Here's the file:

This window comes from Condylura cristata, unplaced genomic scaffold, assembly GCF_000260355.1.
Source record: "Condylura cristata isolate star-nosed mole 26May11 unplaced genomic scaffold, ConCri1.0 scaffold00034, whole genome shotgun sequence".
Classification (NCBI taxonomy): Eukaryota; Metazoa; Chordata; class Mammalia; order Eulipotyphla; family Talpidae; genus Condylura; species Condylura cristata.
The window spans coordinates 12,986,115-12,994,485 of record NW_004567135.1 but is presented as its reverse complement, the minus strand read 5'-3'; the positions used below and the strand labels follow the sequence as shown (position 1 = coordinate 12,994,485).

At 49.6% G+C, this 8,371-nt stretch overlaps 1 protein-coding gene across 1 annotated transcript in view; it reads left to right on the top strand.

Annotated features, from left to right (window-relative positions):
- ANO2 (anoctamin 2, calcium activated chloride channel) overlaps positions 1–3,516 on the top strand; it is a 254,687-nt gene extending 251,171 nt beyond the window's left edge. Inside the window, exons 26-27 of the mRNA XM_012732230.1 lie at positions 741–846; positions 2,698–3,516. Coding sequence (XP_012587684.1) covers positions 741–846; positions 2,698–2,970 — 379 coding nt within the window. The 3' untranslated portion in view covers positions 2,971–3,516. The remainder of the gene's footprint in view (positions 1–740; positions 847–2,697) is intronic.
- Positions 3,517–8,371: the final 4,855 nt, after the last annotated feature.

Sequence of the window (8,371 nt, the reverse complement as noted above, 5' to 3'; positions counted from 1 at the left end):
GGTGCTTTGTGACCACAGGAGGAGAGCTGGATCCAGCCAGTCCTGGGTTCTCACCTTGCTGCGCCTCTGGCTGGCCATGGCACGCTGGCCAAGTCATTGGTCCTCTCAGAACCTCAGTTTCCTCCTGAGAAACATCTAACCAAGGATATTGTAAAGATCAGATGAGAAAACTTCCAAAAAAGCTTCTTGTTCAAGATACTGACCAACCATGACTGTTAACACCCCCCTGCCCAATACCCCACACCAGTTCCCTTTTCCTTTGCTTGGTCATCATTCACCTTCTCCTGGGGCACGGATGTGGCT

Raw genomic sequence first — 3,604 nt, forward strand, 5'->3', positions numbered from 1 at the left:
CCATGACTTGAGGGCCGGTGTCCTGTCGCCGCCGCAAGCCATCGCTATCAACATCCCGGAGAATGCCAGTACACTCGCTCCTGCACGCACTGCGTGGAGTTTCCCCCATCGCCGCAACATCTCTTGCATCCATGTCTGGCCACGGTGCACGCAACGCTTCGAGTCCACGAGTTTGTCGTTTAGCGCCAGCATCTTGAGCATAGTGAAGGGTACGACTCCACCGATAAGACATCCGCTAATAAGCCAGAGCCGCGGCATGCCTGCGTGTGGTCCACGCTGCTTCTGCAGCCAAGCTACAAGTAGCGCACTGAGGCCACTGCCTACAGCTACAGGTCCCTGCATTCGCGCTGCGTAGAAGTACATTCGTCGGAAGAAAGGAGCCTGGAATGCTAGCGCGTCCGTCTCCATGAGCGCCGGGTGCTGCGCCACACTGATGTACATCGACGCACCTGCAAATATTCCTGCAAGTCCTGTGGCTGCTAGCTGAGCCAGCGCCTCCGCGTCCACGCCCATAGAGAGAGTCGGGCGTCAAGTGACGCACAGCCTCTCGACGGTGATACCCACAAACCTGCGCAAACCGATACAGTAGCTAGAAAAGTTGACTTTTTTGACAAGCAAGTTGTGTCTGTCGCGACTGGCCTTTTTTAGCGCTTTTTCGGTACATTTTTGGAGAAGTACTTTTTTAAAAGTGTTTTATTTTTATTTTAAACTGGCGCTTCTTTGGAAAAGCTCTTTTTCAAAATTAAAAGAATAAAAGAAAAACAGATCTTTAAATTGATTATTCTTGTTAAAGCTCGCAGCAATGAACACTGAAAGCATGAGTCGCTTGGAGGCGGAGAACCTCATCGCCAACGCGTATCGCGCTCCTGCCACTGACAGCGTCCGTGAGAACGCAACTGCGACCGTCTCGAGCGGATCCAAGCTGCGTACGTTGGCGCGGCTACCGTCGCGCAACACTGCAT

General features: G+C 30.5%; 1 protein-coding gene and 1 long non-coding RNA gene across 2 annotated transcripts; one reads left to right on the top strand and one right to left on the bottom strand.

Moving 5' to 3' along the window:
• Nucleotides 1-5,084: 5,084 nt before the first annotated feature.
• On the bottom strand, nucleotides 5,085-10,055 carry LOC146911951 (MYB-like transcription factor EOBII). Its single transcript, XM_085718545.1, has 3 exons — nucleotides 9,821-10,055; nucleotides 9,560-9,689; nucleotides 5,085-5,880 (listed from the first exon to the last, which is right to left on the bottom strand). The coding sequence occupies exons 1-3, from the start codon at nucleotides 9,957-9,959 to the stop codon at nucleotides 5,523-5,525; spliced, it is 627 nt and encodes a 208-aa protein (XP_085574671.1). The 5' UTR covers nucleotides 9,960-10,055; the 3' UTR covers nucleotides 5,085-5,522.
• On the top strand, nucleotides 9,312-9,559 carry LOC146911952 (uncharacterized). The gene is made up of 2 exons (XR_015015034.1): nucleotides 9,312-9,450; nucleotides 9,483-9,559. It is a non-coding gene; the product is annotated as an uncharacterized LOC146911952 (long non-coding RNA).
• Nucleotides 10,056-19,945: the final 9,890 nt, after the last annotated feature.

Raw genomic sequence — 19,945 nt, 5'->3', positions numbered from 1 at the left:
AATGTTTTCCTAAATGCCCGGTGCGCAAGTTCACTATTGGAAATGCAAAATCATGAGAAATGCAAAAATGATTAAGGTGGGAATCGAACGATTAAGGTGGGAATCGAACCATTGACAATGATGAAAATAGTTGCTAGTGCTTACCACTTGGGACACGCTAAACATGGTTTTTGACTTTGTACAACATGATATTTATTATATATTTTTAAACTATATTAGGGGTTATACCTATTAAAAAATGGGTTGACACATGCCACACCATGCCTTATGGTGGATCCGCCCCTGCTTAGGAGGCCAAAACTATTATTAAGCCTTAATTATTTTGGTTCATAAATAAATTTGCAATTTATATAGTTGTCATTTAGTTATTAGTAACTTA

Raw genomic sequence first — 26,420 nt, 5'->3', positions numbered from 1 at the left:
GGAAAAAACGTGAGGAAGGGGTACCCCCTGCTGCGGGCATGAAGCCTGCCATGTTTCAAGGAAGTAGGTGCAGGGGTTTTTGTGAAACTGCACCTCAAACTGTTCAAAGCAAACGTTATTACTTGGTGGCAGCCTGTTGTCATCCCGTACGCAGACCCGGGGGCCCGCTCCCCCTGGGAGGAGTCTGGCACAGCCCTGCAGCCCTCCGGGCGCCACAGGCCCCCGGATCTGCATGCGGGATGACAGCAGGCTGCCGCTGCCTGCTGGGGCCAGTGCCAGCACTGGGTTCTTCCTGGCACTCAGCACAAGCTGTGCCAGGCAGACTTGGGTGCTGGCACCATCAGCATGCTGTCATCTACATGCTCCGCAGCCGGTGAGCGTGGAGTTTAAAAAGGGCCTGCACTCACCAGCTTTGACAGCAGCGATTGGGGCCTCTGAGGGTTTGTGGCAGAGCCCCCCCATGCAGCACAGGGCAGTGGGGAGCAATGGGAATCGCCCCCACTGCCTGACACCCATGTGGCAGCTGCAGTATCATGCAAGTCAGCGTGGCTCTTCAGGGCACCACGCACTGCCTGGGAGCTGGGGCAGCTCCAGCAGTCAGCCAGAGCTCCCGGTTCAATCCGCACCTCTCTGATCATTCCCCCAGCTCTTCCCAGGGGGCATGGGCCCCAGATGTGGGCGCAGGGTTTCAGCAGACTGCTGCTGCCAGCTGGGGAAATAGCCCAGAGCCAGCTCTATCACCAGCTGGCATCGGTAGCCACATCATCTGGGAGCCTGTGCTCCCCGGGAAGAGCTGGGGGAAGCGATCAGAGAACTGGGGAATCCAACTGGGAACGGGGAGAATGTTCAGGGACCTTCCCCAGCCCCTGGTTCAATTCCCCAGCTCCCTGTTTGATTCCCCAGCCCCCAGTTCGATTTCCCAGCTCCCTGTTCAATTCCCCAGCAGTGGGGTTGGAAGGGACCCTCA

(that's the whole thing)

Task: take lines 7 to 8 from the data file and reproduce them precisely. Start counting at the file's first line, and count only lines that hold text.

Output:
- ANO2 (anoctamin 2, calcium activated chloride channel) overlaps positions 1–3,516 on the top strand; it is a 254,687-nt gene extending 251,171 nt beyond the window's left edge. Inside the window, exons 26-27 of the mRNA XM_012732230.1 lie at positions 741–846; positions 2,698–3,516. Coding sequence (XP_012587684.1) covers positions 741–846; positions 2,698–2,970 — 379 coding nt within the window. The 3' untranslated portion in view covers positions 2,971–3,516. The remainder of the gene's footprint in view (positions 1–740; positions 847–2,697) is intronic.
- Positions 3,517–8,371: the final 4,855 nt, after the last annotated feature.